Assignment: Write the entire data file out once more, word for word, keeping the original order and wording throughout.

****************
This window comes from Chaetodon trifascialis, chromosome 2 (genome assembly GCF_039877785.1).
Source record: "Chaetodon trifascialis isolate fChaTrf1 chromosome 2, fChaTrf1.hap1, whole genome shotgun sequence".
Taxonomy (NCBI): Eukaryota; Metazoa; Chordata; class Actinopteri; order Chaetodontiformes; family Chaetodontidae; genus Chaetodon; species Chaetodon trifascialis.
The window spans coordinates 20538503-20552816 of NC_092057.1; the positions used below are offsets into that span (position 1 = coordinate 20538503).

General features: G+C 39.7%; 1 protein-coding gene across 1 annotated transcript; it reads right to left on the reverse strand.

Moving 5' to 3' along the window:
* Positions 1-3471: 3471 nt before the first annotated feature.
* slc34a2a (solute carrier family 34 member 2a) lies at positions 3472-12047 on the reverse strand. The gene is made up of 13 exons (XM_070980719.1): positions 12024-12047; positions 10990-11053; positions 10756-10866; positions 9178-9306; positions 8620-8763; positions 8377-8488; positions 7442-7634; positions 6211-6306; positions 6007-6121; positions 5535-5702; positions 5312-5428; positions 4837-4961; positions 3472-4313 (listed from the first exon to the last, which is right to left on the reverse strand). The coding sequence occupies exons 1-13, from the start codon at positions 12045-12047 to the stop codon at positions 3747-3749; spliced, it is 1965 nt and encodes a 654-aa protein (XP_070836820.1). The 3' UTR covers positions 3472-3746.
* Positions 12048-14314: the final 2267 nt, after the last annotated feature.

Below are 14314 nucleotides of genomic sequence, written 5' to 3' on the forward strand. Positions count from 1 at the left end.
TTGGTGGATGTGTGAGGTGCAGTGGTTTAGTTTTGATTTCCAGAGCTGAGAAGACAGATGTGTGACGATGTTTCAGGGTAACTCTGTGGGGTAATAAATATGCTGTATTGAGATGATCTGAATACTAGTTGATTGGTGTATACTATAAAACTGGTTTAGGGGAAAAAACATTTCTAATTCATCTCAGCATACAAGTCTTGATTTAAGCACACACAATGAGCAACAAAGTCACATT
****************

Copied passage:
This window comes from Chaetodon trifascialis, chromosome 2 (genome assembly GCF_039877785.1).
Source record: "Chaetodon trifascialis isolate fChaTrf1 chromosome 2, fChaTrf1.hap1, whole genome shotgun sequence".
Taxonomy (NCBI): Eukaryota; Metazoa; Chordata; class Actinopteri; order Chaetodontiformes; family Chaetodontidae; genus Chaetodon; species Chaetodon trifascialis.
The window spans coordinates 20538503-20552816 of NC_092057.1; the positions used below are offsets into that span (position 1 = coordinate 20538503).

General features: G+C 39.7%; 1 protein-coding gene across 1 annotated transcript; it reads right to left on the reverse strand.

Moving 5' to 3' along the window:
* Positions 1-3471: 3471 nt before the first annotated feature.
* slc34a2a (solute carrier family 34 member 2a) lies at positions 3472-12047 on the reverse strand. The gene is made up of 13 exons (XM_070980719.1): positions 12024-12047; positions 10990-11053; positions 10756-10866; positions 9178-9306; positions 8620-8763; positions 8377-8488; positions 7442-7634; positions 6211-6306; positions 6007-6121; positions 5535-5702; positions 5312-5428; positions 4837-4961; positions 3472-4313 (listed from the first exon to the last, which is right to left on the reverse strand). The coding sequence occupies exons 1-13, from the start codon at positions 12045-12047 to the stop codon at positions 3747-3749; spliced, it is 1965 nt and encodes a 654-aa protein (XP_070836820.1). The 3' UTR covers positions 3472-3746.
* Positions 12048-14314: the final 2267 nt, after the last annotated feature.

Below are 14314 nucleotides of genomic sequence, written 5' to 3' on the forward strand. Positions count from 1 at the left end.
TTGGTGGATGTGTGAGGTGCAGTGGTTTAGTTTTGATTTCCAGAGCTGAGAAGACAGATGTGTGACGATGTTTCAGGGTAACTCTGTGGGGTAATAAATATGCTGTATTGAGATGATCTGAATACTAGTTGATTGGTGTATACTATAAAACTGGTTTAGGGGAAAAAACATTTCTAATTCATCTCAGCATACAAGTCTTGATTTAAGCACACACAATGAGCAACAAAGTCACATT